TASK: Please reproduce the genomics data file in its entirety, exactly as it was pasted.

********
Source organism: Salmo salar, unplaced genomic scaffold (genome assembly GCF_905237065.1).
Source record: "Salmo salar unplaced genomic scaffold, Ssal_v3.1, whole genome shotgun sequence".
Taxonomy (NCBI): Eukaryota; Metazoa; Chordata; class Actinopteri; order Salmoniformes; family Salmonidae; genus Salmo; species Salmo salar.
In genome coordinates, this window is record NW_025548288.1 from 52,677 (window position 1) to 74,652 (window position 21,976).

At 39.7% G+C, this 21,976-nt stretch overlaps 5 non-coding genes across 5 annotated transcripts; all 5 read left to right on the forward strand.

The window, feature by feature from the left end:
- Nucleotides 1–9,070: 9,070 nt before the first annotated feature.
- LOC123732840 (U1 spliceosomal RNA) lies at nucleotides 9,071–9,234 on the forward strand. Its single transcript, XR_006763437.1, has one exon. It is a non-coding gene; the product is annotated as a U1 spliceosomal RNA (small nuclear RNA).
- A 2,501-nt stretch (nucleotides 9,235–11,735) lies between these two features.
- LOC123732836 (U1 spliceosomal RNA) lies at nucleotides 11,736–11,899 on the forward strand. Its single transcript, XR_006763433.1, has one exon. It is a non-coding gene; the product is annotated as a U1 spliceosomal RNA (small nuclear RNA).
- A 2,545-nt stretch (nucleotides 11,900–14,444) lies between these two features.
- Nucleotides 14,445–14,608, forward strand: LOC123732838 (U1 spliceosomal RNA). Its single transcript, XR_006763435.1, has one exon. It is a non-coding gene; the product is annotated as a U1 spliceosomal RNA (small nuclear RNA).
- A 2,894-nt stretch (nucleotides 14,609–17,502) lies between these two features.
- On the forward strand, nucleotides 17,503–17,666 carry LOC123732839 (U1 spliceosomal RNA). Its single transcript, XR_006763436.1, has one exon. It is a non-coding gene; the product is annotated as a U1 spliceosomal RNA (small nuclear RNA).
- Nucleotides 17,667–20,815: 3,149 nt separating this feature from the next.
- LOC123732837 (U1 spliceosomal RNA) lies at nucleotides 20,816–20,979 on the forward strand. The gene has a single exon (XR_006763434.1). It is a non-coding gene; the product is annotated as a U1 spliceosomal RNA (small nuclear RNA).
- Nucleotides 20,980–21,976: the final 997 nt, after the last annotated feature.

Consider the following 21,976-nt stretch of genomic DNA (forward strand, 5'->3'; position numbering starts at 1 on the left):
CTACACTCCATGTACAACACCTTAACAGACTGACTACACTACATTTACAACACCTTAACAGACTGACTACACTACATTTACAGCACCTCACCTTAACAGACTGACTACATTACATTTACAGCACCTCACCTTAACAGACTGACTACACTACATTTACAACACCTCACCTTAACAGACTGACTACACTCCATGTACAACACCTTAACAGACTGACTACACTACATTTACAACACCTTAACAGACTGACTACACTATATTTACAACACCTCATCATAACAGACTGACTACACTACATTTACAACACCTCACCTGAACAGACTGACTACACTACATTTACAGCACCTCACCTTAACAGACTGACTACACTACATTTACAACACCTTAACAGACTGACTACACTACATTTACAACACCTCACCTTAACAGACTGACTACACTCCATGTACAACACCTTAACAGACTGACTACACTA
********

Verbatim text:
Source organism: Salmo salar, unplaced genomic scaffold (genome assembly GCF_905237065.1).
Source record: "Salmo salar unplaced genomic scaffold, Ssal_v3.1, whole genome shotgun sequence".
Taxonomy (NCBI): Eukaryota; Metazoa; Chordata; class Actinopteri; order Salmoniformes; family Salmonidae; genus Salmo; species Salmo salar.
In genome coordinates, this window is record NW_025548288.1 from 52,677 (window position 1) to 74,652 (window position 21,976).

At 39.7% G+C, this 21,976-nt stretch overlaps 5 non-coding genes across 5 annotated transcripts; all 5 read left to right on the forward strand.

The window, feature by feature from the left end:
- Nucleotides 1–9,070: 9,070 nt before the first annotated feature.
- LOC123732840 (U1 spliceosomal RNA) lies at nucleotides 9,071–9,234 on the forward strand. Its single transcript, XR_006763437.1, has one exon. It is a non-coding gene; the product is annotated as a U1 spliceosomal RNA (small nuclear RNA).
- A 2,501-nt stretch (nucleotides 9,235–11,735) lies between these two features.
- LOC123732836 (U1 spliceosomal RNA) lies at nucleotides 11,736–11,899 on the forward strand. Its single transcript, XR_006763433.1, has one exon. It is a non-coding gene; the product is annotated as a U1 spliceosomal RNA (small nuclear RNA).
- A 2,545-nt stretch (nucleotides 11,900–14,444) lies between these two features.
- Nucleotides 14,445–14,608, forward strand: LOC123732838 (U1 spliceosomal RNA). Its single transcript, XR_006763435.1, has one exon. It is a non-coding gene; the product is annotated as a U1 spliceosomal RNA (small nuclear RNA).
- A 2,894-nt stretch (nucleotides 14,609–17,502) lies between these two features.
- On the forward strand, nucleotides 17,503–17,666 carry LOC123732839 (U1 spliceosomal RNA). Its single transcript, XR_006763436.1, has one exon. It is a non-coding gene; the product is annotated as a U1 spliceosomal RNA (small nuclear RNA).
- Nucleotides 17,667–20,815: 3,149 nt separating this feature from the next.
- LOC123732837 (U1 spliceosomal RNA) lies at nucleotides 20,816–20,979 on the forward strand. The gene has a single exon (XR_006763434.1). It is a non-coding gene; the product is annotated as a U1 spliceosomal RNA (small nuclear RNA).
- Nucleotides 20,980–21,976: the final 997 nt, after the last annotated feature.

Consider the following 21,976-nt stretch of genomic DNA (forward strand, 5'->3'; position numbering starts at 1 on the left):
CTACACTCCATGTACAACACCTTAACAGACTGACTACACTACATTTACAACACCTTAACAGACTGACTACACTACATTTACAGCACCTCACCTTAACAGACTGACTACATTACATTTACAGCACCTCACCTTAACAGACTGACTACACTACATTTACAACACCTCACCTTAACAGACTGACTACACTCCATGTACAACACCTTAACAGACTGACTACACTACATTTACAACACCTTAACAGACTGACTACACTATATTTACAACACCTCATCATAACAGACTGACTACACTACATTTACAACACCTCACCTGAACAGACTGACTACACTACATTTACAGCACCTCACCTTAACAGACTGACTACACTACATTTACAACACCTTAACAGACTGACTACACTACATTTACAACACCTCACCTTAACAGACTGACTACACTCCATGTACAACACCTTAACAGACTGACTACACTA